Kathrynne Holden, MS, RD

    visit the "Discussion Corner" at the National Parkinson Foundation parkinson.org

    And finally, here are the recommendations that Kathrynne Holden, MS, RD

    makes about diabetes, diet and PD (in answering several questions)

    "Proteins in food can significantly block the absorption of the levodopa in Sinemet. In some people, milk proteins are especially formidable in this respect – some have stated that a single glass of milk in the morning can block their doses of Sinemet for the rest of the day.


    "Have you noticed, when dairy products are given, if the PD symptoms increase, along with the pain in the legs and back? If so, I would consider it very possible that she is particularly sensitive to milk proteins, and they are blocking the effects of the Sinemet. This could mean increased rigidity or cramping as you describe."

    "If this is the case, then she should avoid milk, yogurt, cheese, cottage cheese, and other dairy products. Instead, see if she will accept a soy or rice milk substitute, such as Rice Dream or soymilk; this can be very useful for putting on cereal, in coffee, or even drinking plain. Be sure to get the kind that is fortified with calcium and vitamin D, as it will be important for her to get enough of these."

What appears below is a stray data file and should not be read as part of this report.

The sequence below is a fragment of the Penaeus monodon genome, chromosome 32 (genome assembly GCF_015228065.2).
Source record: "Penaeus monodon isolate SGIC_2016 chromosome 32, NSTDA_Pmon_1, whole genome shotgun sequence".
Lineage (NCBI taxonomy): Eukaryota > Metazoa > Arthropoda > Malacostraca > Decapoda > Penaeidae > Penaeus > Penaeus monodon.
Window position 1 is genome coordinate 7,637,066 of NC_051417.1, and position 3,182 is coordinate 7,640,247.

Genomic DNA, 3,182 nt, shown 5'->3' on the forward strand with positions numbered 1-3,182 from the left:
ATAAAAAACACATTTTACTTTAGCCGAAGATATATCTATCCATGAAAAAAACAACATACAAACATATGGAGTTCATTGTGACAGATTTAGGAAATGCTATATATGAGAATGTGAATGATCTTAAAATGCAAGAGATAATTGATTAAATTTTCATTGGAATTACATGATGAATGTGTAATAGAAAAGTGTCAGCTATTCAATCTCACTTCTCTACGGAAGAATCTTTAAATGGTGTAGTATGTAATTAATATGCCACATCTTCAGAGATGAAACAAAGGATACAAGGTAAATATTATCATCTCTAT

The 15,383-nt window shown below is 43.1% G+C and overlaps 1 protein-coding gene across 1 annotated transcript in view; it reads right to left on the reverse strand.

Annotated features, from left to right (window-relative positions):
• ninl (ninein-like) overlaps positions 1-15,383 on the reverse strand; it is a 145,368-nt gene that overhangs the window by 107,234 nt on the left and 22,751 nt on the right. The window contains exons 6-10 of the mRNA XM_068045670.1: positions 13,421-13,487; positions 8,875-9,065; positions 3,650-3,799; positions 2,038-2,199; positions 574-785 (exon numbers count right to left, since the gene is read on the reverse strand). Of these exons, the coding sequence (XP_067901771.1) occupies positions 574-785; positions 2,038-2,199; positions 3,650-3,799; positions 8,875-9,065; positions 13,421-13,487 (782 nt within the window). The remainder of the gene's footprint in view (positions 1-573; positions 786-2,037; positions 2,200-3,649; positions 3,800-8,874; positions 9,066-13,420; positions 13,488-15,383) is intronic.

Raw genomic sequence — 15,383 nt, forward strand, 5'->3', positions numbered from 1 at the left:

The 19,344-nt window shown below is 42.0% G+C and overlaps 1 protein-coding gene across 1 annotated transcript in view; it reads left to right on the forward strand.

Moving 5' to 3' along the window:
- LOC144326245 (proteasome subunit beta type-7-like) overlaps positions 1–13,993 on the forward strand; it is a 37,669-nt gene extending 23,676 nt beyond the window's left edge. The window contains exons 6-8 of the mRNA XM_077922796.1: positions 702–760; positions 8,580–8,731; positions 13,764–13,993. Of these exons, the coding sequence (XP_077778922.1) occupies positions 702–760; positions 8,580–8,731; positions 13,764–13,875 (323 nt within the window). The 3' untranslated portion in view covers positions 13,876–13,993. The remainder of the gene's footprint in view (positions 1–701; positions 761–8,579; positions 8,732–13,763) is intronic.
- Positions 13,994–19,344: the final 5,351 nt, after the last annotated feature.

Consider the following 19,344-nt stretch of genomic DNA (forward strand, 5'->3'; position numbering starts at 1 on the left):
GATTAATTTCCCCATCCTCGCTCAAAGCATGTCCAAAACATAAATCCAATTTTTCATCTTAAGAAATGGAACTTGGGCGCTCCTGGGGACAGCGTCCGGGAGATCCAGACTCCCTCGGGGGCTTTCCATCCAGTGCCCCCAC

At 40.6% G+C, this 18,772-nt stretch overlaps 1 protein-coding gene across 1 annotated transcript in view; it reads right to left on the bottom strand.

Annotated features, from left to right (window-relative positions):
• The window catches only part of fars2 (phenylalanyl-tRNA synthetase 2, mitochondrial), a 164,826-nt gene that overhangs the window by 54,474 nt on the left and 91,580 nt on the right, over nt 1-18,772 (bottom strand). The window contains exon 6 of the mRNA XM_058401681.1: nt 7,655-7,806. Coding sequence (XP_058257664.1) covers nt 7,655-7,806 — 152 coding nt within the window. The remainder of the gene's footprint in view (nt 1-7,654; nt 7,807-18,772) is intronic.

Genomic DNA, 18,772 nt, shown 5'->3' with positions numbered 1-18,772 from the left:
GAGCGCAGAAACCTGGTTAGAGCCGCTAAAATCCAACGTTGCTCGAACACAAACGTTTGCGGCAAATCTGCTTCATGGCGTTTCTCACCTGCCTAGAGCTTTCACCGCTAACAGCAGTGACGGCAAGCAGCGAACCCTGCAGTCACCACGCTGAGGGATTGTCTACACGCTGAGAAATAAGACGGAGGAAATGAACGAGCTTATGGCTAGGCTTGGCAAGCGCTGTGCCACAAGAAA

"Regarding the pain, unfortunately, the term is very vague; PD is associated with many kinds of pain – muscle/joint ache, cramping/dystonia, etc. If the pain she experiences tends to occur more often when the Sinemet wears off then it could be “wearing-off dystonia,” a kind of cramping that is often reduced when the next dose of Sinemet takes effect. There are several things that have been successful for some people, but unfortunately, not for all:"

    - quinine; this must be prescribed by her doctor

    - large doses of vitamin E, usually starting with 1500-2000 IU/day for one or two weeks; if the dystonia lessens, then the amount of vitamin E is lowered by about 100 IU/day, until the pain begins to return. That amount of vitamin E is then determined to be the useful amount for that person